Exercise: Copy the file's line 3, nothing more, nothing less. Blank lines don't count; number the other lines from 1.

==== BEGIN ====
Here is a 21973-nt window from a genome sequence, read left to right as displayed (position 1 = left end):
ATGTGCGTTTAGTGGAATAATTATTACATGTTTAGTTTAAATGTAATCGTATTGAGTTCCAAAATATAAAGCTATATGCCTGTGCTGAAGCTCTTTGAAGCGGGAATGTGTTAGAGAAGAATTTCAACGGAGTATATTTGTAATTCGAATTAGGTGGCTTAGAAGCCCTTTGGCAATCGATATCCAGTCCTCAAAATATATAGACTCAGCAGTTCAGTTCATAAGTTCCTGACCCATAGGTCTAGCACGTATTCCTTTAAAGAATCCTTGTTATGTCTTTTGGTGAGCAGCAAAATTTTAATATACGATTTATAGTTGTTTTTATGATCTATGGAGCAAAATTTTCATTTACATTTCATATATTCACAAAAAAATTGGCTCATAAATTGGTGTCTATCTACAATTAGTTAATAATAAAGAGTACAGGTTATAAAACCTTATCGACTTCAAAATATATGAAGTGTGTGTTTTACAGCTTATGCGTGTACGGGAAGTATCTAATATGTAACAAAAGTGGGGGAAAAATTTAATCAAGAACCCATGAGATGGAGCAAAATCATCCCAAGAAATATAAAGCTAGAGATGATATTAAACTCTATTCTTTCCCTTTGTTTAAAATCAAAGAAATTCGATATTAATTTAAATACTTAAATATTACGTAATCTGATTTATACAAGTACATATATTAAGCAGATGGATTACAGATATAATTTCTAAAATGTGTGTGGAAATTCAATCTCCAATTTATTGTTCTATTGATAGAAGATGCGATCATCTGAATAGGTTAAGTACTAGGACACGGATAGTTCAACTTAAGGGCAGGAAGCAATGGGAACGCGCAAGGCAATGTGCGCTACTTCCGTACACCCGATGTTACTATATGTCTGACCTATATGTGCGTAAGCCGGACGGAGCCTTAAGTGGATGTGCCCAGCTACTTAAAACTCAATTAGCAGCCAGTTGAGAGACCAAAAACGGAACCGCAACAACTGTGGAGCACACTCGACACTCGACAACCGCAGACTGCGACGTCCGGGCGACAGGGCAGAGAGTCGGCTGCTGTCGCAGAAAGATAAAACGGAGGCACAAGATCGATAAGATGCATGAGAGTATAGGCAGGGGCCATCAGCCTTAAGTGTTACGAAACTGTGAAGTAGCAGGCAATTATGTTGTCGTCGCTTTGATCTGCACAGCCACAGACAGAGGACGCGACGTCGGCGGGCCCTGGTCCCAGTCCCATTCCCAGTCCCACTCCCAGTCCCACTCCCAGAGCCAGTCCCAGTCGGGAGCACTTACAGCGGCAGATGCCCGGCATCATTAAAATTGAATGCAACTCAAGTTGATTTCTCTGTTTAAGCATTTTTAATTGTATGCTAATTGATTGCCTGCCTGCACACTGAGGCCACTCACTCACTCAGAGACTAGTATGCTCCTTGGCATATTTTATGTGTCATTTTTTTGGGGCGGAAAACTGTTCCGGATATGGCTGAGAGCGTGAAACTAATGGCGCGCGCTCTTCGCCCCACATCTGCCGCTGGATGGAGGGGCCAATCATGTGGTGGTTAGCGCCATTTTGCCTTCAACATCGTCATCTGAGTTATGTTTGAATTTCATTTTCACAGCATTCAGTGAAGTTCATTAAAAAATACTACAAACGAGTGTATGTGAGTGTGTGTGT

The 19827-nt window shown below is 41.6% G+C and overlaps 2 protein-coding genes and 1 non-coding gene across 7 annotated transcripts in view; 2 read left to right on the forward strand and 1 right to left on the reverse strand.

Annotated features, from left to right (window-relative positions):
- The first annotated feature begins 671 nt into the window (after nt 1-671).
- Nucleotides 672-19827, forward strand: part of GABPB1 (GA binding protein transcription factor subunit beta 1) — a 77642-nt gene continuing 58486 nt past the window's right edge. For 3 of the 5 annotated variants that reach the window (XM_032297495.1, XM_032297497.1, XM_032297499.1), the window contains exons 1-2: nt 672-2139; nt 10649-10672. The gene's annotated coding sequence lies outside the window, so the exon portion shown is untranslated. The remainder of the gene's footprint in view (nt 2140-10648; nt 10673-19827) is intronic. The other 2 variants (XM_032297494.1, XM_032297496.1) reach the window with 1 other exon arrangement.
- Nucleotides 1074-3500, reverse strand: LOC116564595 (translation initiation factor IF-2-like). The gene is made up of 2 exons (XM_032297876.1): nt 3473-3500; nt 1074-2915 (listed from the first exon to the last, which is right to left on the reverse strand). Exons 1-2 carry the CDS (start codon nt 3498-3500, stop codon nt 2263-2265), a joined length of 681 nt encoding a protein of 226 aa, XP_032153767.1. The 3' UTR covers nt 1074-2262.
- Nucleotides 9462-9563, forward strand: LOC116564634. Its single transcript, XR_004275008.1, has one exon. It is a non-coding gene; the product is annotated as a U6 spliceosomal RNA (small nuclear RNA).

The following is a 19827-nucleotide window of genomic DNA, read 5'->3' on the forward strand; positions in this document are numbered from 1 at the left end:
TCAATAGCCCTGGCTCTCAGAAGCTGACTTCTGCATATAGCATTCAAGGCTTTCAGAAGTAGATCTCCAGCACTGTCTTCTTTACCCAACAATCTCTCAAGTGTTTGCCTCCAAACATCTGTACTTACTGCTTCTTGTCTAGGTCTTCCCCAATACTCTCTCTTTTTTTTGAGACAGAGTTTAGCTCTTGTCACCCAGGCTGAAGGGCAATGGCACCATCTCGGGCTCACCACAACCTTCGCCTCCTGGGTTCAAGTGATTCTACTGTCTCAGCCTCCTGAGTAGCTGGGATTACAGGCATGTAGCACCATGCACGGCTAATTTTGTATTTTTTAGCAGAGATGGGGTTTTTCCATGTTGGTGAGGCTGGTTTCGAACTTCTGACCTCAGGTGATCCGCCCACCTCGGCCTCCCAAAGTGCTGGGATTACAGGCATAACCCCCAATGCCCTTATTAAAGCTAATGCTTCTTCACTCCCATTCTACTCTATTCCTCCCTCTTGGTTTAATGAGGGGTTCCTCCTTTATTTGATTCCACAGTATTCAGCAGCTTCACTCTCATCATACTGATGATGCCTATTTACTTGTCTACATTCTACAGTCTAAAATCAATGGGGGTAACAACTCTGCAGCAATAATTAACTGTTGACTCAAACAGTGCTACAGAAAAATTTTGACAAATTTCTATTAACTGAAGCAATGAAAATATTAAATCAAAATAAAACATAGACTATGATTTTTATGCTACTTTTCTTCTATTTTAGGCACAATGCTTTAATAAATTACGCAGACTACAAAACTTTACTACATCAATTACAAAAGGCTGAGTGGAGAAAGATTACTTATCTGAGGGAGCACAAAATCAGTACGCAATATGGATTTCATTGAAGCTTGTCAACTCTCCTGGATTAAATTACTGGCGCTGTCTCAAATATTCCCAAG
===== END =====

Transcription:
The 19827-nt window shown below is 41.6% G+C and overlaps 2 protein-coding genes and 1 non-coding gene across 7 annotated transcripts in view; 2 read left to right on the forward strand and 1 right to left on the reverse strand.